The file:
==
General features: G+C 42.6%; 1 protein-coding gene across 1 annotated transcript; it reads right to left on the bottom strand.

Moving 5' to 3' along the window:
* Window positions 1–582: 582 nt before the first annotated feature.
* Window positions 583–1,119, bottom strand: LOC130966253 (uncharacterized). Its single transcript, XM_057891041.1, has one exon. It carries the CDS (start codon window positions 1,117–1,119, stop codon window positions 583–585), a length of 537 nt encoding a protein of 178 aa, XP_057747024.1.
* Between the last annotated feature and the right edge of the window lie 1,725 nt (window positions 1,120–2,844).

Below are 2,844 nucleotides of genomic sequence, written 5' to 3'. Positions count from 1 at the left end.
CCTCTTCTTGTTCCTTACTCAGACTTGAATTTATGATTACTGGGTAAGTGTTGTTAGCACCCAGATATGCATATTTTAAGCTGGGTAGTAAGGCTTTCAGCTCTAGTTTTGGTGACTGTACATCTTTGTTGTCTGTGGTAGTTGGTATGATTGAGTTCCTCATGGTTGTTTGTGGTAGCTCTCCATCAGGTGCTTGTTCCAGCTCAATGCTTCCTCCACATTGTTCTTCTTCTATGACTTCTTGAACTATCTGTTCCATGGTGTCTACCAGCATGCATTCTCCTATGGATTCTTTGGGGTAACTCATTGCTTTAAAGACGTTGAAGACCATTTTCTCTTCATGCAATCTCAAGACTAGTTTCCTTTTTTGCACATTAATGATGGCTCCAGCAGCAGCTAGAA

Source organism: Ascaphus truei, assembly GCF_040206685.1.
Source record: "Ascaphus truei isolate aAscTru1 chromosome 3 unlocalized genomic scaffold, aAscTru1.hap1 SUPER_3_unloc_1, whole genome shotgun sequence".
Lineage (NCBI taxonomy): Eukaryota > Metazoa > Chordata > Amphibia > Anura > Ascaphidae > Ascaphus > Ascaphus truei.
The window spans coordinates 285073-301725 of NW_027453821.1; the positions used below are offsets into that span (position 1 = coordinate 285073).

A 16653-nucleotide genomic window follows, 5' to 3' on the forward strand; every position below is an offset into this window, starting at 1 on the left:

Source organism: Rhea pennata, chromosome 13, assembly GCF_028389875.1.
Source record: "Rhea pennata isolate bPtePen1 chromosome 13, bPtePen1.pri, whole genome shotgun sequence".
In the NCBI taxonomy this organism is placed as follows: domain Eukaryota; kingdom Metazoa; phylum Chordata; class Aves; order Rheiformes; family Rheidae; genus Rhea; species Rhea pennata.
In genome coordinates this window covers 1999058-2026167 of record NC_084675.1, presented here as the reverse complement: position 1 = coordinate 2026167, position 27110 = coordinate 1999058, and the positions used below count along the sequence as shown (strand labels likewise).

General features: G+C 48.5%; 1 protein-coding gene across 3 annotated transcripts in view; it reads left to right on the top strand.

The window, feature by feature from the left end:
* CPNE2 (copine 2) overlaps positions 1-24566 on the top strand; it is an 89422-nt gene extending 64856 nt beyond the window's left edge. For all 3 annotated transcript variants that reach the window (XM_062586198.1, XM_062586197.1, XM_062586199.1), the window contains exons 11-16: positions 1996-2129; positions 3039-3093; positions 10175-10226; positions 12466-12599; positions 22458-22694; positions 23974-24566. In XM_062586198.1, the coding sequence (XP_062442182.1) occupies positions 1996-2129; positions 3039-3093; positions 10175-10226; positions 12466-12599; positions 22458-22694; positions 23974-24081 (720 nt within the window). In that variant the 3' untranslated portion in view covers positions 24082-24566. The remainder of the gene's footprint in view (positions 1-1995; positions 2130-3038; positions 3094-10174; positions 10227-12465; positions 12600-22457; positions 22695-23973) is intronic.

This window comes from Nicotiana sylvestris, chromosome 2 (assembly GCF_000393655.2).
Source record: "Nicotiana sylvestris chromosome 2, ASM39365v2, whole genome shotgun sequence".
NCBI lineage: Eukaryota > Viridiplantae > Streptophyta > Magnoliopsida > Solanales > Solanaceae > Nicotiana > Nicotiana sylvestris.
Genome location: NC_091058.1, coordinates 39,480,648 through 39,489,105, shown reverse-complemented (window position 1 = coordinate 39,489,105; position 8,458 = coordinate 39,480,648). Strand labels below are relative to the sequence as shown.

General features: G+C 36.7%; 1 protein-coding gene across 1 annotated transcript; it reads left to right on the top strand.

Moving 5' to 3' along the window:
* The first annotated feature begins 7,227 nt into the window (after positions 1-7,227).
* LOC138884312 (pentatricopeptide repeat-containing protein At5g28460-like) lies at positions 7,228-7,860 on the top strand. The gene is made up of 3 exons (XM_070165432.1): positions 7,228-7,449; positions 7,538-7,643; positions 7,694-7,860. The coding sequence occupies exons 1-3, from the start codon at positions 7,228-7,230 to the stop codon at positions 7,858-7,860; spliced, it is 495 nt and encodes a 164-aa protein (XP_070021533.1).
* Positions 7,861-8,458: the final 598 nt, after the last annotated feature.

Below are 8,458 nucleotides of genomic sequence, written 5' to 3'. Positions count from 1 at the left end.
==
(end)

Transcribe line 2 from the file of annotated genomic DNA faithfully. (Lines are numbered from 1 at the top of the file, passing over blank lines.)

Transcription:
Moving 5' to 3' along the window: